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Te Ururoa Flavell: Supplementary Estimates Bill

Appropriations (2007/08 Supplementary Estimates) Bill

Te Ururoa Flavell; Treaty Spokesperson for the Maori Party

Tuesday 24 June 2008; 8.45pm

I rise to contribute to this debate, in referring to Vote Treaty Negotiations.

And in doing so, I acknowledge the importance of this moment, set between the first readings of the Affiliate Te Arawa iwi and hapu claims settlement bill earlier today; and the Central North Island Forests Land Collective Settlement Bill tomorrow.

It is indeed a day to be thinking about how effective the departmental output expenses have been; the policy advice; the Waitangi Tribunal representation; the Crown contributions.

Since the settlement process began, there have been grave concerns about the process itself, the terms of settlement, the amount set aside for settlement, and the agency charged with managing settlements.  Those concerns have come from nearly all claimants and their lawyers, from all parts of the country.

This afternoon, in the case of Te Arawa, I spoke of how

the preservation of tribal relations was adversely affected;
hapu were in contest with other hapu;
the interests of overlapping hapu were threatened.
This clearly is not a fitting outcome for the Crown’s investment in Treaty Negotiations.

We heard also, the results of the departmental output expenses:

The Tribunal found that OTS failed to act as an honest broker in the negotiation process;
The Office of Treaty Settlement was shown to have failed to discharge its Treaty and fiduciary duties;
It was noted that OTS did not act honourably and with the utmost good faith.
This too is clearly not an effective use of the Crown accounts? But the good news is that the landscape has changed with Dr Cullen’s approach and that is to be applauded.

Mr Speaker, there is huge emotion that comes with reaching a settlement; the power and the passion of the people in having finally achieved a point in their long journey towards self-determination.

We understand that as with Te Arawa today, there is a wish to move forwards; a desire that we in the Maori Party fully recognise.

We know that the divisions and the conflicts of the settlement process have taken an enormous toll – and because of it, the longing for resolution is intense.  Our people yearn for the restoration of respectful relationships to repair the damage done.

But the healing will not occur when there are still some groups left behind or forgotten.  Healing will not occur when the Crown alone determined the rules under which negotiations took place.  Resolution will not result when some negotiators have felt that the Crown has used its dominant position to control the entire negotiations process and had an adversarial approach.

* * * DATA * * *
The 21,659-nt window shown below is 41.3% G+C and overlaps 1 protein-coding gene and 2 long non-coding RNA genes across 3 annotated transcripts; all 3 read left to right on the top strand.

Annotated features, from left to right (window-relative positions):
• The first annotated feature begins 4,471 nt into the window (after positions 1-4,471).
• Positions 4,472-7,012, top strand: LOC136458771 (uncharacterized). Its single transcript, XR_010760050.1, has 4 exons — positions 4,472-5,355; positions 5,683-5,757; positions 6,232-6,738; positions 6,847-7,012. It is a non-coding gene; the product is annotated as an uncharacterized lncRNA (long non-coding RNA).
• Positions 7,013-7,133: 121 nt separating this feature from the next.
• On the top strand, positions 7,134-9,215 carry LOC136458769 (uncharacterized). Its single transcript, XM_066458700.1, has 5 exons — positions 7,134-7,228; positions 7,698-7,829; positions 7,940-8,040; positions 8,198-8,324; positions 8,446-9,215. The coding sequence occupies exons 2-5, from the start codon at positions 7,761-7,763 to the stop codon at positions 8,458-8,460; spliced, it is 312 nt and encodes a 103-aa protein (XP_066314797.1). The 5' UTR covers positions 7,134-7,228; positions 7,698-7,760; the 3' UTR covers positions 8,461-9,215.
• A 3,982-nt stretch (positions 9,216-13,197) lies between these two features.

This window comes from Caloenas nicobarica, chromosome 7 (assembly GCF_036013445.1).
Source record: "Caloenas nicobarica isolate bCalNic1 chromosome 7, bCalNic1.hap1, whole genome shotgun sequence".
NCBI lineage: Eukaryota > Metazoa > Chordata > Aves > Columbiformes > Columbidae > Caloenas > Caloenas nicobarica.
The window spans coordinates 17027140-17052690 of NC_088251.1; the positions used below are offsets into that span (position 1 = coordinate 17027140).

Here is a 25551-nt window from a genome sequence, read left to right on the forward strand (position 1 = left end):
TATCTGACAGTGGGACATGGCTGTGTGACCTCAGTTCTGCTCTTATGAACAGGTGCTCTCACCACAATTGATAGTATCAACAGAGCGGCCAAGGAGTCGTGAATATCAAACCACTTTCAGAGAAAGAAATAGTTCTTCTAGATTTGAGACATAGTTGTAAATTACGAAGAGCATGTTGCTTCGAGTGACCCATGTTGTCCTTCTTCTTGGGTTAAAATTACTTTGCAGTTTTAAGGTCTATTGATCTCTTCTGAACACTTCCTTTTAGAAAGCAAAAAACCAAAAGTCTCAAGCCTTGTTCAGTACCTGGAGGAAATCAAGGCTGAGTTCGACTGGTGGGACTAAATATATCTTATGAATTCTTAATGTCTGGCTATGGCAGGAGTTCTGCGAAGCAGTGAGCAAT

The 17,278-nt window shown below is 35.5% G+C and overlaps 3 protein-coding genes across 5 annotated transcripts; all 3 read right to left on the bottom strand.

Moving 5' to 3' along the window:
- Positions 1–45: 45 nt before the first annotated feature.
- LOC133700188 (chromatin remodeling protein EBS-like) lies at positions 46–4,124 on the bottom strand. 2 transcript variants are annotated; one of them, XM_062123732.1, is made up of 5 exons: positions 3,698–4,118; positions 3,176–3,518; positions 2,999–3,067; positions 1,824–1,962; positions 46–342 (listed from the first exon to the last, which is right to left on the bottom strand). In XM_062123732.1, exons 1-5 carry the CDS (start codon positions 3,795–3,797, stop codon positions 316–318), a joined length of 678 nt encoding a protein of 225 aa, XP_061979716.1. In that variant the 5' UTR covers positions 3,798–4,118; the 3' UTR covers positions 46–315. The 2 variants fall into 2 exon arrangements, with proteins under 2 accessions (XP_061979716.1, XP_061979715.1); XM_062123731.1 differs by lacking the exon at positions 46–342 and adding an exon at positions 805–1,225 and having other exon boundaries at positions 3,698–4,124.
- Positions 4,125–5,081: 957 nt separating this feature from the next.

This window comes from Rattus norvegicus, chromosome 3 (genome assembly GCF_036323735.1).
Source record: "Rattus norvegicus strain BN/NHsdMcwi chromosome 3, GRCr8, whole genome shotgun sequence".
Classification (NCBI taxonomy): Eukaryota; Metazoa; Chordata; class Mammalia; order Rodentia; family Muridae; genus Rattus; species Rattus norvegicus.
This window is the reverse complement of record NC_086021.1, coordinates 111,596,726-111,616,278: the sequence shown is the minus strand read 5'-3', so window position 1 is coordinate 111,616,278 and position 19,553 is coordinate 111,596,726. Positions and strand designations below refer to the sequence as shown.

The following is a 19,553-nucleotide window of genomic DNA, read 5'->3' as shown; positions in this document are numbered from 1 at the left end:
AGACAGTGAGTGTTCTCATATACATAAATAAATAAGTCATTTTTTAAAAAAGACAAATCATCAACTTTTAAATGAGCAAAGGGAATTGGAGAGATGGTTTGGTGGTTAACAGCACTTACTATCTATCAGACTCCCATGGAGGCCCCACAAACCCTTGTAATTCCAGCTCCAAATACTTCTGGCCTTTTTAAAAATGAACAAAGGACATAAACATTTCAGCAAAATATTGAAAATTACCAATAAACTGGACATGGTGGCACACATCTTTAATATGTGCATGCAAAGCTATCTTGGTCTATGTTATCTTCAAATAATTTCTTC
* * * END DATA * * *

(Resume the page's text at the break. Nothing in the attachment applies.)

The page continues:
And so, we in the Maori Party, look to a different future, a future where the Maori Party is having the influence and impact on the Treaty Settlement process that our people are calling for.

And what would that look like?

For a start, we would promote the concept of sitting, kanohi ki te kanohi; face to face – discussions, chief to chief.  

Negotiations should take place between equally resourced and informed parties, ideally on a level playing field with full disclosure of information at the outset of proceedings.

Another bone of contention has been the inadequate level of resourcing that is associated with the negotiations process.

The fact that all groups are required to pay for their own mandating expenses before the Crown even agrees to negotiate creates a level of injustice and hardship before one even gets to the table.

Claimant funds should be reviewed and increased so that the opportunity for development is not compromised.

The question of who has the permission to enter discussions with the Crown; and those who purport to speak for the hapu before and during negotiations is of huge interest for hapu and iwi. This needs to be sorted early.

Similarly, where there are issues of cross claims, we believe that these can be sorted by discussion and before we get to settlement so it does not come back to haunt the process later on down the line.

There have been other issues with the Crown negotiating directly with large natural groups of iwi / hapu, to the detriment of smaller hapu, whose claims have been lost or ignored by the larger claim. 

The Maori Party looks forward to being able to put our experiences of being on both sides of the table – as Members of Parliament; and as members of whanau, hapu and iwi to good use after the next election in the interests of the durability of future settlements; and the long term path to nationhood.

Kia ora tatou.


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